Epstein Barr virus causes mononucleosis
Epstein Barr virus replicates in cultured human B lymphocytes and B lymphocytes of several other primates, and recent studies have shown that this virus is present in nasopharyngeal epithelial cells (nasopharynx)
The properties of the virus
Epstein Barr virus particles purified from cultured B lymphocytes are structurally similar to those of other herpes viruses. The viral particle has a cubic symmetric nucleocapsid surrounded on the outside by a complex shell, inside the nucleocapsid contains a double-stranded DNA with a molecular weight of about 101 x 106 daltons containing genes coding for at least 30 polypeptides.
Epstein Barr virus replicates in cultured human B lymphocytes and B lymphocytes of several other primates, and recent studies have shown that this virus is present in nasopharyngeal epithelial cells (nasopharynx). This virus is difficult to harvest in acellular form for mass culture. In the laboratory, B lymphocytes are evaluated by the transformation of B lymphocytes.
Various antigens of the Epstein Barr virus have been identified in infected cells by immunofluorescence.
VCA antigen: This is the Epstein Barr virus capsid antigen composed of at least three (3) proteins. Patients with infection by Epstein Barr virus in serum-containing anti-VCA class IgM and IgG
MA membrane antigen: This is a component of the membrane antigen induced by the Epstein Barr virus, which is also present in the envelope of the virus. This antigen stimulates the production of neutralizing antibodies.
EA Early Antigen Complex: Consists of two components.
* EA-D: Is a diffuse antigenic component identified in plasma and in the nucleus of infected cells.
* EA-R: A limited antigenic component found only in the cytoplasm of cells.
Epstein Barr Virus Antigen (EBNA): This antigen is found in the nucleus of infected cells. Antibodies to EBNA appear 6 to 8 weeks after illness and persist for life.
Possibility to cause disease
The virus is shed from the nasal passages for up to 18 months after primary infection. Patients and healthy people carry viruses that can cause infection. Transmission is mainly through saliva when kissing, not through breathing air, the disease can be transmitted through blood transfusion.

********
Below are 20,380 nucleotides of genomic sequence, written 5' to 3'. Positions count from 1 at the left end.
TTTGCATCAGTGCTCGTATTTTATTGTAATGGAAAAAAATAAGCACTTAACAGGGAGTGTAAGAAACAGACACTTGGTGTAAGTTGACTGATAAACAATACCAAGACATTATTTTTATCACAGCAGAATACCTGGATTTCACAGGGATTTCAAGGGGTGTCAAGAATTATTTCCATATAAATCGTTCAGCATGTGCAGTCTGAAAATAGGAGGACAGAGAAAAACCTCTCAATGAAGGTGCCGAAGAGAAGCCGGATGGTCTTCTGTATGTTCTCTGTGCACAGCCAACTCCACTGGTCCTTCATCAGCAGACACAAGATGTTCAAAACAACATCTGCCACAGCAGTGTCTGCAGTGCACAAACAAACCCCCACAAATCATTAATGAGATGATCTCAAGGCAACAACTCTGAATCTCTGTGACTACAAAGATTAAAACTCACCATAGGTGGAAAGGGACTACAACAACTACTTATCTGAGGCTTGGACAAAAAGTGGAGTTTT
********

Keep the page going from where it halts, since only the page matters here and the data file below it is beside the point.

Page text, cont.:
Diseases in humans
Epstein Barr virus causes infectious mononucleosis that is common in adolescents and young adults. Manifestations of fatigue, anorexia, fever, sore throat, and enlarged lymph nodes. The disease usually goes away after 3 to 4 weeks and takes many months to regain health.
Complications are rare, once present, are often severe and involve multiple organs including the blood, nervous system, liver, heart, and lungs.
Epstein Barr virus also causes malignancies including Burkitt lymphoma, oropharyngeal cancer, and many B-cell lymphomas.
Tested for antibodies to sheep erythrocytes, this antibody can be removed by adsorption to the calf, sheep, and equine erythrocytes but is not adsorbed to rat kidneys. It's called a heterophil antibody. This antibody is seen in 50% of children and 90 to 95% of adolescents and adults with infectious mononucleosis. This antibody decreases in titers but remains positive for up to 9 months after acute illness.
IgM and IgG antibodies to VCA were determined by immunofluorescence and enzyme-linked immunosorbent assays using monoclonal antibodies. Antibodies to the EBNA antigen can be found.
Some laboratories are equipped with antibodies that correspond to early antigens (EA) and to EBNA.
In malignant diseases
Determination of antibodies to EBNA antigen, IgA antibody of VCA antigen by immunofluorescence, and enzyme immunoassay.
In both cases, viral DNA detection by DNA hybridization or PCR is used in equipped laboratories.
Prevention and treatment
There is no effective vaccine to prevent the disease.
Acyclovir, interferon, and bpropiolactone are inhibitors of Epstein Barr virus replication in the laboratory. The role of these drugs in the treatment of Epstein Barr virus infections has not been evaluated.